Wednesday, March 6, 2013

Thoughts on procrastination 48 hours later / Not wasted time / Progress / Vitality

This morning:















48 hours ago:















Thank you to The Solitary Walker for the concept of swinging between procrastination and procrastination.  Now that you mention it, I can either be postponing some challenging task or postponing something I thoroughly enjoy doing  (-:

I think often of the header on Sabine's blog that says, "Live all you can:  It's a mistake not to."

Thank you to Sabine for offering a German equivalent for the word "procrastination." It's frühjahrsmüdigkeit, which literally means "spring tiredness."

Given that spring can be my season of greatest procrastination, I relate to Sabine's equivalent and find myself wondering if I might think of spring as a season for celebrating procrastination, using my yearly diminished momentum as joyfully and creatively as possible with my limited energy.

My MacBook's Dashboard gives these words for "procrastination."

French -- temporisation (as in wasted time?)
Italian -- indugio (as in indulgence?)
Spanish -- dilación (as in dilly-dallying?)
Dutch -- uitstel (as in uitsted time?)

And then there's:

"Time you enjoy wasting is not wasted time."

Yesterday morning I had been wondering if vitality might be the opposite of procrastination.  When I am working on a blog post or reading blogs or out walking or practicing yoga or meeting at breakfast time with my eccentric friends most mornings of the week, I experience vitality -- even if in doing so I postpone other creative work and looking for paid employment.  The truth is I don't really want a job at this time as I am enjoying life in a way I never have before.  There is something to be said for that.

When I asked one of my eccentric friends what word came to her mind as the opposite of procrastination, she paused and then replied, "Progress."

Any other thoughts on a word for the opposite of procrastination?


6 comments:

Sabine said...

I should just mention that "Live all you can, it's a mistake not to" is a quote. Originally from Henry James I first read it quoted by Christopher Hitchens in his book "Arguably".

The Solitary Walker said...

Thank you for your fruitful ponderings on procrastination, am. You certainly didn't procrastinate arriving at these interesting thoughts! This is what blogging at its best can do — stimulate ideas, clarify one's approach to life.

I like the concept of celebrating procrastination, and we don't do this enough — we're always so busy trying to progress (whatever that means) in a frenzied rush. (And sometimes progression is not actual progress, and sometimes procrastination, or weighing up the options, or meditating in stillness, or not doing anything at all, may, strangely, be the real progress.)

'Time you enjoy wasting is not wasting time.' Yes. All this depends on what we understand by 'progressing' and 'wasting'. For instance, in certain circumstances 'progression' may be interpreted negatively, and 'waste' may be interpreted positively.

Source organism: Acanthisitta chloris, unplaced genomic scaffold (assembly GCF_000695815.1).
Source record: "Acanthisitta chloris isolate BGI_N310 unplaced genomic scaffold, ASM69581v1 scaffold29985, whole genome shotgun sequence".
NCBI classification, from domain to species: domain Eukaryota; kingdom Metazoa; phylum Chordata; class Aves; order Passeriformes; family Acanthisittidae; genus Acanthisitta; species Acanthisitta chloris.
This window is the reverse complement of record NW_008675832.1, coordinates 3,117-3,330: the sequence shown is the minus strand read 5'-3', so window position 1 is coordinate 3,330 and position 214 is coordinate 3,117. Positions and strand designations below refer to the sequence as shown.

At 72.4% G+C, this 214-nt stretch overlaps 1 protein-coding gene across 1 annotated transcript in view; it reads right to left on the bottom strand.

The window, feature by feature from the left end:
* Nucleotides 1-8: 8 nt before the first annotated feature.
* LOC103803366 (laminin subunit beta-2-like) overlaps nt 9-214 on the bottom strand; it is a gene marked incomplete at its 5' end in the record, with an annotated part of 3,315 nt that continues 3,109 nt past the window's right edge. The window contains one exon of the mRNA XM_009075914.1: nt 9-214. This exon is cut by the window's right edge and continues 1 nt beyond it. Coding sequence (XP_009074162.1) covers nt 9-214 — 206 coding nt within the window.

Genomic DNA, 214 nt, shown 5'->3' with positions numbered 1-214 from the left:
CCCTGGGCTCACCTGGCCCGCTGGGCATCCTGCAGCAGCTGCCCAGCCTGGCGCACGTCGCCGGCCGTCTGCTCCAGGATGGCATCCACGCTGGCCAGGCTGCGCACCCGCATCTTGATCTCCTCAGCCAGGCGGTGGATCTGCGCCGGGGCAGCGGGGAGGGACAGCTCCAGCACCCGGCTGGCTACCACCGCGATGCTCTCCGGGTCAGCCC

I myself, and I think this is common with most people, can feel 'guilt' if I 'procrastinate', but I am trying to learn not to feel this. For if we don't enjoy and make creative use of our procrastination time, what's the point of all those lovely blogs, and walks, and sleeps, and chats with friends, and idle meditative hours?

Let's enjoy life to the full while we can, procrastinating or not. In a sense, for most of us each moment of our lives is a procrastination, a denial, a diversion — a looking away from the reality of death.

robin andrea said...

Wonderful, thoughtful post and comments. I don't know if I have ever pondered procrastination quite so passionately.

Taradharma said...

I liken procrastination to crop rotation: you let a field lie fallow in order to allow itself to regenerate in order to grow healthy crops the following season.

Keara said...

AM, if I have anything to offer on the subject of procrastination it's probably just to try 'focusing' on it. Ann Weiser Cornell, a focusing guru, has done a lot of work on what she calls 'action blocks.' You might well find her work interesting and perhaps even helpful.

On a different note, I've been looking at some works by Frida Kahlo over the past few days. Her ex voto paintings have been of considerable interest to me. And then just now I saw this portrait of her father which made me think of you and of your work. I mentioned a while back how much your written explanations often add to my appreciation of your art, and here I find too that Kahlo's writing, at the bottom of the portrait, adds a great deal to the depth and dimensionality of this work. http://www.googleartproject.com/collection/museo-frida-kahlo/artwork/portrait-of-my-father-wilhelm-kahlo-frida-kahlo/430375/

am said...

Sabine -- Interesting sources. Great quote. Thank you!

Solitary Walker --As always, thank you for your thoughts. In this meditation on procrastination, it has occurred to me that one form of procrastinating is putting something off until the last moment. We certainly don't want to put off living and find we are at the last moment. I'm going to get philosophical here. Is death the last moment of life or something else entirely? That's a koan (-:

robin andrea -- Thank you!

Taradharma -- Yes. Crop rotation. Thank you!

Keara -- Following your suggestion, I did some focusing right after I woke up this morning sometime before 6 a.m. and am going to call a woman who lives not far from here and is certified to teach focusing. Thank you for your thoughtfulness!

And thanks so much for the link to Frida Kahlo's painting with Los Tres Reyes as well as the Sacred Pilgrim Art page.